“And they gathered together to the place called in Hebrew, Armageddon” (Revelation 16:16).
John saw an unholy alliance, an axis of evil gathered for war. This axis of evil consisted of three evil forces: (1) The dragon (16:13), which is defined as the Devil (12:9). (2) The beast (16:13), which represents a corrupt and persecuting government, particularly Rome (13:1-10; 19:19 cf. Daniel 7 cf. Daniel 2). (3) The false prophet (16:13), which represents false religion, particularly either the cult of emperor worship, or the corrupt Roman church (13:11-18 cf. 16:13; 19:20; 20:10).
Three unclean spirits like frogs come out of the mouths of the dragon, beast, and false prophet (16:13). Frogs reminds one of how Pharaoh’s magicians produced frogs imitating Aaron (Exodus 8). Perhaps this refers to false propaganda, and counter speech to God’s will.
(H)ar Maggedon literally means hill(s) or mountain(s) of Megiddo(n). The plains of Esdraelon, also known as the plains of Megiddo to the area, was a valley approximately 20 miles long and 14 miles wide which was surrounded by hills and mountains and containing a small hill named Megiddo. Baker’s Bible Atlas says of this area, “(It) served as the key to the defense of the Jordan Valley (from the S) and the coastal plain (from the N)” (p. 306). Due to its strategic location, it was the scene of many famous battles in Israelite history. (I) It was here that God gave Deborah and Barak victory the Canaanite commander Sisera (Judges 4-5). Sisera forces included 900 chariots of iron (Judges 4:13). “Not a shield or spear was seen among forty thousand in Israel” (Judges 5:8). God’s people faced a powerful foe, an over-whelming force; Yet, God gave them victory. (2) It was here that God gave Gideon’s small force of 300 victory over the multitudes of Midianites (Judges 7). Megiddo was a famous battlefield much like Gettysburg or Vicksburg.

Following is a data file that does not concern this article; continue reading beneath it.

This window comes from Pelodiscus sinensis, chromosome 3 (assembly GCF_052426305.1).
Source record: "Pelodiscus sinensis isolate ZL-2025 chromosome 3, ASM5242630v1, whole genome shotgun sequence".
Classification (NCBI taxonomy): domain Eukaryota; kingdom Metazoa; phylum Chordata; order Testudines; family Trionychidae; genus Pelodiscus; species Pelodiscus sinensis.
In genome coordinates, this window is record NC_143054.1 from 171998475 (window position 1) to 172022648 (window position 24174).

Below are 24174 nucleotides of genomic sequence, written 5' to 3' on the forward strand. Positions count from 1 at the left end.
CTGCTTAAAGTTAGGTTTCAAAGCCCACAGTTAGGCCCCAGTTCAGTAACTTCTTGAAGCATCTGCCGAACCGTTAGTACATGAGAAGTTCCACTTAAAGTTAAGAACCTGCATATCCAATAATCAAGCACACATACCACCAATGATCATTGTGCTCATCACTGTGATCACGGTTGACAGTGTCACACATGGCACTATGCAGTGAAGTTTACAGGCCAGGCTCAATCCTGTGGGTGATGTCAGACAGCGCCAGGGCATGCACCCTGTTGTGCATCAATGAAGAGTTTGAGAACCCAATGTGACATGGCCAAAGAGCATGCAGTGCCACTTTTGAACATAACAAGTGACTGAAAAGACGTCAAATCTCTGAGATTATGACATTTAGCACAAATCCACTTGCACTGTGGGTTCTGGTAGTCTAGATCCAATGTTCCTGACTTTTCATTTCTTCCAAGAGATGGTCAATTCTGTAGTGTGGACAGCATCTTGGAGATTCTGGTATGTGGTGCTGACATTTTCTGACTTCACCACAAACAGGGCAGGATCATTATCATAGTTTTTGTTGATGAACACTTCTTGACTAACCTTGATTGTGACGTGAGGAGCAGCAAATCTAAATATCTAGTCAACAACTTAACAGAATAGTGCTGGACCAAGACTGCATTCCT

The axis of evil was in war against The King of Kings and Lord of Lords, and his army (19:11-16). The beast and false prophet were defeated (19:17-21). Finally, the devil, himself, was also defeated (20:1-10).
Does this refer to a literal physical warfare, and a battlefield? Here are some reasons not to understand this as literal: (1) The book of Revelation is a signified book (Revelation 1:1). (2) Many details are acknowledged, even by Armageddon literalist, as figurative. The dragon, beast, and frogs are understood as figurative language (16:13). I know of none who thinks that Jesus fights this battle on a literal white horse with a literal two-edged sword wielded from his mouth (19:15, 21). Why take Armageddon as literal? (3) Many places in the Revelation record are understood to be figurative. Babylon, Egypt, Sodom (14:8; 11:8) are so understood. Why should Armageddon be understood as literal? (4) Wayne Jackson notes, “The use of geographical points to emphasize spiritual truths is a common biblical phenomenon… Take, for example, the word ‘hell’ (Greek, gehenna)… which was the valley of Hinnom… the city dump” (The Armageddon Hysteria, Christian Courier, April 1991). (5) The literal hill of Megiddo, located within the plains of Esdraelon, or even the entire plains seems much too small for over two hundred million to gather (cf. 9:16), as some are anticipating.
The great message – The early Christians had many opponents. The devil was against them. Earthly governments were sometimes against them. False religions were set against them. However, these opponents would ultimately be defeated. The victory belongs to the one called King of Kings and Lord of Lords. In this context Christians are urged to stay faithful. Jesus says, “I am coming as a thief. Blessed is he who watches, and keeps his garments” (16:15). Cf. Watch – Matthew 24:42; 25:13; cf. garments – James 1:27; Revelation 3:5; 3:18; 7:13-14; 19:7-8.